Many other federal agencies probably wouldn't care very much, but they are not EOIR.

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Re: DOJ EOIR OCIJ Class of 2013

Postby Anonymous User » Sun Mar 17, 2013 6:41 pm

I did get told very very seriously when I interviewed that I needed to be prepared to make a two year commitment, because it really really screwed them up when someone left before their term was up; that they couldn't replace someone until the term was done, whether the person was there or not, and they really need the JLCs. So what the above anon says makes sense to me.

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Re: DOJ EOIR OCIJ Class of 2013

Postby Anonymous User » Tue Mar 19, 2013 10:03 pm

I know that OCIJ has retained alternates at this point, so there's that...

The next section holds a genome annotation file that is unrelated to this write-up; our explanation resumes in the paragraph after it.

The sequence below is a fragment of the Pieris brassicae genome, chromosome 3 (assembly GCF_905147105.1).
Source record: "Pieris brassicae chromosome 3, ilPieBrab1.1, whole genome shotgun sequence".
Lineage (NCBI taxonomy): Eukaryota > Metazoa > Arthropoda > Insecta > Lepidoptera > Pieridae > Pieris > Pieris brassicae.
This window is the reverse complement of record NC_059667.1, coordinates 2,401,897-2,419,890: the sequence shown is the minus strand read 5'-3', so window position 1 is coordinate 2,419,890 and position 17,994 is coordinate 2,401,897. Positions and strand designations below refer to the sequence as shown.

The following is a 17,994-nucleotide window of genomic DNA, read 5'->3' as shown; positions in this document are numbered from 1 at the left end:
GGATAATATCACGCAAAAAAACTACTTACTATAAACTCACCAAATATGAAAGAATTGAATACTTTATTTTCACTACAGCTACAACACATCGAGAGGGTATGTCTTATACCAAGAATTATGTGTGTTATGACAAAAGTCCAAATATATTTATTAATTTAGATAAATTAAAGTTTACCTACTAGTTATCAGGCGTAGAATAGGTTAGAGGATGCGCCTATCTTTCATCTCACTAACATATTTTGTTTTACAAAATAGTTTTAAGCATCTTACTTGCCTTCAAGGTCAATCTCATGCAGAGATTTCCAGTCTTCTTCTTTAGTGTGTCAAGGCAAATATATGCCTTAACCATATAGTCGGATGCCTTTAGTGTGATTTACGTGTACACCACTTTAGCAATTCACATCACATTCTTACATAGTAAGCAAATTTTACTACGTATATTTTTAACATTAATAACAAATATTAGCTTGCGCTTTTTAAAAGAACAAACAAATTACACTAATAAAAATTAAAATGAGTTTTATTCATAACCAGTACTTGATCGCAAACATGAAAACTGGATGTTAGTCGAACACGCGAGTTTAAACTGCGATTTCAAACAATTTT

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Re: DOJ EOIR OCIJ Class of 2013

Postby Anonymous User » Thu Mar 21, 2013 12:59 pm

OK - my understanding from the interview was definitely that they would take it very hard if someone left the clerkship early, given the difficulty of replacing clerks partway through the term. But I wasn't sure if that same difficulty (and resulting frustration) would result if someone pulled out before ever starting -- perhaps giving notice as early as April, five months before the normal September start date.

Thanks so much for your insight. Any additional thoughts welcome at any point.

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Re: DOJ EOIR OCIJ Class of 2013

Postby Anonymous User » Sat Mar 23, 2013 12:08 pm

My typical tendency to fret about this process is starting to kick in again: has anyone heard that their e-QIP has been processed or that their FBI investigation has begun? Does anyone with past experience know what happens when the FBI finds out something they don't like (and whether applicants have a chance to explain themselves in that event)?

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Re: DOJ EOIR OCIJ Class of 2013

Postby Anonymous User » Sat Mar 23, 2013 12:12 pm